Justice League #1
Credit: Jim Cheung/Mark Morales/Tomeu Morey/Tom Napolitano (DC Comics)
Credit: Jim Cheung/Mark Morales/Tomeu Morey/Tom Napolitano (DC Comics)

Spoilers ahead for Justice League #1.

With this week's Justice League #1, Scott Snyder introduced a mysterious doorknob that plays a key role in both the formation of the Legion of Doom and the race to understand and harness the energies from a mysterious Totality that's hurtling toward the Earth.

And much of the next few  issues of Justice League will reveal the "big saga" of Lex Luthor's journey, leading him to his current quest to lead the Legion of Doom against the Justice League.

And at the center of Lex's journey is this mysterious doorknob. According to Snyder:

- Lex Luthor inherits the doorknob in a way that's connected to his father's Legionnaires Club in Kansas;

- As Lex insinuated, the doorknob is made of "a special substance" that readers will learn about soon;

- The doorknob has lines on it that, as secrets of the Totality are unlocked, will begin to light up, serving as what Snyder calls a "barometer for all the things happening in the DCU, with these different cosmic energies, as the year progresses;"

- The doorknob is one piece of information that Lex Luthor learned in the time between the end of Justice League: No Justice and the start of Justice League, including "what the Source Wall really is, and its secrets and all that stuff, and what he knows that Vandal [Savage] hid from humanity all these years."

This week's launch of Justice League by Snyder and artist Jim Cheung comes on the heels of May's weekly series Justice League: No Justice, which itself spun out of Dark Nights: Metal. And according to Snyder, concepts from both those preceding limited series continue to influence and shape the storyline in Justice League.

Credit: Jim Cheung/Mark Morales/Tomeu Morey/Tom Napolitano (DC Comics)

Newsarama talked to Snyder about the doorknob, how all the doors in issue #1 represent a deeper theme, and what readers can expect from the next issue of Justice League.

Credit: Jim Cheung/Mark Morales/Tomeu Morey/Tom Napolitano (DC Comics)

Newsarama: Scott, there's a mystery presented at the end of Justice League #1 regarding this doorknob that appears to lure the Totality toward Lex Luthor. The doorknob has properties that are described by Lex Luthor, including the power to kill Vandal Savage. Can you explain what this doorknob is and why it has such a prominent role in the story?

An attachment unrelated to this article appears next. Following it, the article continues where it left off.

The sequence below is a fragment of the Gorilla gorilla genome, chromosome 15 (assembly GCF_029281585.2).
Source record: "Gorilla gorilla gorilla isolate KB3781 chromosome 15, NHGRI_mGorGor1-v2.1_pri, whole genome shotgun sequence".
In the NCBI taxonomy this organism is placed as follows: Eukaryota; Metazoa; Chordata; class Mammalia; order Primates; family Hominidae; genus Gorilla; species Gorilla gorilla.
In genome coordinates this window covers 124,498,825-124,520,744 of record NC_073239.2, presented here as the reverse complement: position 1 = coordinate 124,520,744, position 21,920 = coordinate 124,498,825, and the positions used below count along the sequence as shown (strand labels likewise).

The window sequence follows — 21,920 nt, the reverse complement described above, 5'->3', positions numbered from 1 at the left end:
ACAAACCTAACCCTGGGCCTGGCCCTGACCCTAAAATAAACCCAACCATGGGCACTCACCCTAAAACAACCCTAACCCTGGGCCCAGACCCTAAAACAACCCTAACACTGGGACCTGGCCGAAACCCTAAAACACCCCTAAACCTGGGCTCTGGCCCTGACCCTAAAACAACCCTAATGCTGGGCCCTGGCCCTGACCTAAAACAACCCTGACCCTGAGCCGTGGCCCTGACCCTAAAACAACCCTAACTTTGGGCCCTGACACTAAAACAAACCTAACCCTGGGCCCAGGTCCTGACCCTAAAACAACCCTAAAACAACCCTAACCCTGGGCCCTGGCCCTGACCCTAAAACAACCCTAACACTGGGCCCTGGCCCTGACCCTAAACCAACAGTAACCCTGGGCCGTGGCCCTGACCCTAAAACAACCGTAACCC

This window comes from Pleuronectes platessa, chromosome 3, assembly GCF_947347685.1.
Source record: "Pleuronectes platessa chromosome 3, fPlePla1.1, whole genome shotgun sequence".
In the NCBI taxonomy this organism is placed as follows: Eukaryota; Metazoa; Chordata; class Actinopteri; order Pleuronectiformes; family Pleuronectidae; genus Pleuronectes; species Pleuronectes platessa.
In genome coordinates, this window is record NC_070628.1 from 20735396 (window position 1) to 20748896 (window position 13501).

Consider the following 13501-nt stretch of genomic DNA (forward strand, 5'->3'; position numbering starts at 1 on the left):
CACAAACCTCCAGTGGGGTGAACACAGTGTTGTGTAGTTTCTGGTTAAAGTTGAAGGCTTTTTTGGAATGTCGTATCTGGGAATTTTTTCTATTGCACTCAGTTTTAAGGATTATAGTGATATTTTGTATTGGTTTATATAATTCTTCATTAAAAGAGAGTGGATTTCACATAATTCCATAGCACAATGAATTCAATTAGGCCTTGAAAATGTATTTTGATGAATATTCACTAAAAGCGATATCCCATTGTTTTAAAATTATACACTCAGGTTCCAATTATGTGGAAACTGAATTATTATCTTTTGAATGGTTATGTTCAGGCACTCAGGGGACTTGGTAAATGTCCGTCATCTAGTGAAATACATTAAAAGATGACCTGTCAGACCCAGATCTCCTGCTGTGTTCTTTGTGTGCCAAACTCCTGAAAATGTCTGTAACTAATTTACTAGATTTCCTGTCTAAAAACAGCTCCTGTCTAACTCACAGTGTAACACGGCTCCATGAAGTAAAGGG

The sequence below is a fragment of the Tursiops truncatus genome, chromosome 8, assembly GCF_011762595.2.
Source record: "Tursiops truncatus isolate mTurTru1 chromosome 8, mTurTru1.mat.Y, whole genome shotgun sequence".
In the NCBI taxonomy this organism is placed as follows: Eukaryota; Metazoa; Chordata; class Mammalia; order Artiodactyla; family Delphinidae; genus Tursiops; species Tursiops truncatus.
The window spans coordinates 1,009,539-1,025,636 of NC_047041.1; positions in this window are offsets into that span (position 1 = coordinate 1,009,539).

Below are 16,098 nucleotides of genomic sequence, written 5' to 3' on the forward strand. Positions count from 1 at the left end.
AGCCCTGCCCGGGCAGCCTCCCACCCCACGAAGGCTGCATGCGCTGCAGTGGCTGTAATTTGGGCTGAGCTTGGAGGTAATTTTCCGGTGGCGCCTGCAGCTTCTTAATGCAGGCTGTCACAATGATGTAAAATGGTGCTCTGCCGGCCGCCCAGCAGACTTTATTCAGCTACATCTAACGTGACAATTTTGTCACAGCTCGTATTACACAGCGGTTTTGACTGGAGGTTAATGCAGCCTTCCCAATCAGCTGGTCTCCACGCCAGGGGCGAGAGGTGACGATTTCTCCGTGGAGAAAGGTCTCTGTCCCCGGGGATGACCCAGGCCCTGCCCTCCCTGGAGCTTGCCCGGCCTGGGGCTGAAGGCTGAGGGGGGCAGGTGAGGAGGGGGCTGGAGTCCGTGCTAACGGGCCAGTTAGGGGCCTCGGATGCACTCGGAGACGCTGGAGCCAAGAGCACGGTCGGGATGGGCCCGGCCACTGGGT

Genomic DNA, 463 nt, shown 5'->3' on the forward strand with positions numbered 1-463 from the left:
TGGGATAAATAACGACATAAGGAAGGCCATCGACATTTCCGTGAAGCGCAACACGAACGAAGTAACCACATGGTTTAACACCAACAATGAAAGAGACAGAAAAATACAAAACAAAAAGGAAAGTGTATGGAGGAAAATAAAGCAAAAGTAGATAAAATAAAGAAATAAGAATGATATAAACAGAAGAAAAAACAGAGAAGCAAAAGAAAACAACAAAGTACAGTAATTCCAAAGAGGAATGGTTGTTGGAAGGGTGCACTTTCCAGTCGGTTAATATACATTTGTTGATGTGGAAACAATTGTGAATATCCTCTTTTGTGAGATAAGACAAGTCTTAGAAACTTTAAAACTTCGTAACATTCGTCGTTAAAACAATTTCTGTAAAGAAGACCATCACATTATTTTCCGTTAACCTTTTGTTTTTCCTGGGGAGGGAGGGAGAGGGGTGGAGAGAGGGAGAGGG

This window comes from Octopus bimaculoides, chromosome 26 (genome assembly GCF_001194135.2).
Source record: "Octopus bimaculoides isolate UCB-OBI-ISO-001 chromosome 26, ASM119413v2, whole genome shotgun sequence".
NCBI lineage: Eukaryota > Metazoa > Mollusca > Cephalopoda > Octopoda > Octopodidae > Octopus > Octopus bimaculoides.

Scott Snyder: Yeah, so in issue #2, spoilers, at the very beginning, which is by the way, Jorge Jimenez, who I'm so grateful and lucky to work with … not only is he, like, the handsomest man in all of comics, and nobody should ever take a picture with him, because you look like a troll, but he's also so talented, it's mind-boggling.

He does sort of connective issues in Justice League, so we have a format where Jim does issues #1 and #7, the beginning and the end. And then #2, #3, #4 and #6 are all Jorge. And then Legion of Doom is Doug Mahnke in the middle, which is going to be great.

So at the beginning of issue #2, you see Lex Luthor actually goes to visit the Legionnaires Club, where his father was a member and sort of neglected his family to be part of this kind of loser, broken-down Legionnaires Club in Kansas all through his life.

And while Lex is there, he's like, I'm so excited to be here; I took it upon myself to come visit when the invitation was accidentally re-routed to me; and I decided I would buy this building and blow it up. And all the old people in there are like, what?

The mystery of what the doorknob is begins there, at the very beginning of issue #2.

I've always been fascinated with this idea of things left to you by the people before you, the kind of legacy of mysteries not fully answered in the past that kind of echo down into the present and affect things now.

And that doorknob is very much that. It opens a door.

Credit: Jim Cheung/Mark Morales/Tomeu Morey/Tom Napolitano (DC Comics)

Nrama: There are a lot of doors in this first issue.

Snyder: Yeah! Secret doors are a big theme. The term comes back a few times in this issue, both in the Legion of Doom, where doors open that Vandal Savage didn't know existed, and in the Hall of Justice, where doors open that nobody can see unless you're connected by Martian Manhunter. And the whole Multiverse is said to be built on a kind of door that people are just becoming aware of.

So Lex Luthor holds in his hand both a figurative and a literal representation of one of the key symbols of power in the series.

It's this thing when you can find a way of looking at the ugliest stuff, looking at the hardest stuff, to challenge, both about yourself and about the world, then you might unlock something really special.

Nrama: And Lex is doing that in this story?

Snyder: Lex has done that already. There's a journey that he's taken between No Justice and now.

Again, this is sort of one giant story that runs from Dark Nights: Metal, through No Justice into Justice League, and also from what happened to him in other books as well before this.